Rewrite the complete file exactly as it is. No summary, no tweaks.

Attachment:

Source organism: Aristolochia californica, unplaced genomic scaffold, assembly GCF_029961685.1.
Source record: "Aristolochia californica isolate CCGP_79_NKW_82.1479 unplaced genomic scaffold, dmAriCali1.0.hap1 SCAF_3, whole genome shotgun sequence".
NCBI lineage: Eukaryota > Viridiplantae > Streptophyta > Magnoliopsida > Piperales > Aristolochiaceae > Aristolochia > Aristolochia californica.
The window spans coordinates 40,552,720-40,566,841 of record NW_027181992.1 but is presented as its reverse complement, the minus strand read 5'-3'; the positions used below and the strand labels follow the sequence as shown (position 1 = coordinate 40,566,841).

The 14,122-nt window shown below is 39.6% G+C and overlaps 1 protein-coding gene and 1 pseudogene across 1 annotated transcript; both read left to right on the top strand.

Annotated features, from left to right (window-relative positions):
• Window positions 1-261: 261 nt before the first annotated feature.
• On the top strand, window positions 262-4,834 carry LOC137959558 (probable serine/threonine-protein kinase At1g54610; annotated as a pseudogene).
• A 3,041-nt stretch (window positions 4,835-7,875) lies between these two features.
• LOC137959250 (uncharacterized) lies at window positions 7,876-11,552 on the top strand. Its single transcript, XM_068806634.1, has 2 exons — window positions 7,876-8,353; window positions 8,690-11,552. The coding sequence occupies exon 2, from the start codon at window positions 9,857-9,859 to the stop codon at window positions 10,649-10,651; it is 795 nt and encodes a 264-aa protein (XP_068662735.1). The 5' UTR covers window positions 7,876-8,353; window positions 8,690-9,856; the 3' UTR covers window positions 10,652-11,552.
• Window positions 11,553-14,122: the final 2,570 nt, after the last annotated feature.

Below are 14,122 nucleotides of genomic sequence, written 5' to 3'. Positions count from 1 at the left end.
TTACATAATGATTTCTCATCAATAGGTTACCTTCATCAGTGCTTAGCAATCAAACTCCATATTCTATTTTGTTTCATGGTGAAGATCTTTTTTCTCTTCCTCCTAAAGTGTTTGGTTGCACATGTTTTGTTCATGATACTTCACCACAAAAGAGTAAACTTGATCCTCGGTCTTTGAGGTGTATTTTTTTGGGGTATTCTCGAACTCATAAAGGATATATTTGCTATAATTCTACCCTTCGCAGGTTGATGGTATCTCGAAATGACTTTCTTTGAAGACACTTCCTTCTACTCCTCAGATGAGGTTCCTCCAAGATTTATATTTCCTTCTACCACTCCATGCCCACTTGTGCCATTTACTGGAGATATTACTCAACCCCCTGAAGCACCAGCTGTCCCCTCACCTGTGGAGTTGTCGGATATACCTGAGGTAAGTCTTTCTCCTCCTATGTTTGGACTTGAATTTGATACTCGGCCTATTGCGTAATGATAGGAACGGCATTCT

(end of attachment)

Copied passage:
Source organism: Aristolochia californica, unplaced genomic scaffold, assembly GCF_029961685.1.
Source record: "Aristolochia californica isolate CCGP_79_NKW_82.1479 unplaced genomic scaffold, dmAriCali1.0.hap1 SCAF_3, whole genome shotgun sequence".
NCBI lineage: Eukaryota > Viridiplantae > Streptophyta > Magnoliopsida > Piperales > Aristolochiaceae > Aristolochia > Aristolochia californica.
The window spans coordinates 40,552,720-40,566,841 of record NW_027181992.1 but is presented as its reverse complement, the minus strand read 5'-3'; the positions used below and the strand labels follow the sequence as shown (position 1 = coordinate 40,566,841).

The 14,122-nt window shown below is 39.6% G+C and overlaps 1 protein-coding gene and 1 pseudogene across 1 annotated transcript; both read left to right on the top strand.

Annotated features, from left to right (window-relative positions):
• Window positions 1-261: 261 nt before the first annotated feature.
• On the top strand, window positions 262-4,834 carry LOC137959558 (probable serine/threonine-protein kinase At1g54610; annotated as a pseudogene).
• A 3,041-nt stretch (window positions 4,835-7,875) lies between these two features.
• LOC137959250 (uncharacterized) lies at window positions 7,876-11,552 on the top strand. Its single transcript, XM_068806634.1, has 2 exons — window positions 7,876-8,353; window positions 8,690-11,552. The coding sequence occupies exon 2, from the start codon at window positions 9,857-9,859 to the stop codon at window positions 10,649-10,651; it is 795 nt and encodes a 264-aa protein (XP_068662735.1). The 5' UTR covers window positions 7,876-8,353; window positions 8,690-9,856; the 3' UTR covers window positions 10,652-11,552.
• Window positions 11,553-14,122: the final 2,570 nt, after the last annotated feature.

Below are 14,122 nucleotides of genomic sequence, written 5' to 3'. Positions count from 1 at the left end.
TTACATAATGATTTCTCATCAATAGGTTACCTTCATCAGTGCTTAGCAATCAAACTCCATATTCTATTTTGTTTCATGGTGAAGATCTTTTTTCTCTTCCTCCTAAAGTGTTTGGTTGCACATGTTTTGTTCATGATACTTCACCACAAAAGAGTAAACTTGATCCTCGGTCTTTGAGGTGTATTTTTTTGGGGTATTCTCGAACTCATAAAGGATATATTTGCTATAATTCTACCCTTCGCAGGTTGATGGTATCTCGAAATGACTTTCTTTGAAGACACTTCCTTCTACTCCTCAGATGAGGTTCCTCCAAGATTTATATTTCCTTCTACCACTCCATGCCCACTTGTGCCATTTACTGGAGATATTACTCAACCCCCTGAAGCACCAGCTGTCCCCTCACCTGTGGAGTTGTCGGATATACCTGAGGTAAGTCTTTCTCCTCCTATGTTTGGACTTGAATTTGATACTCGGCCTATTGCGTAATGATAGGAACGGCATTCT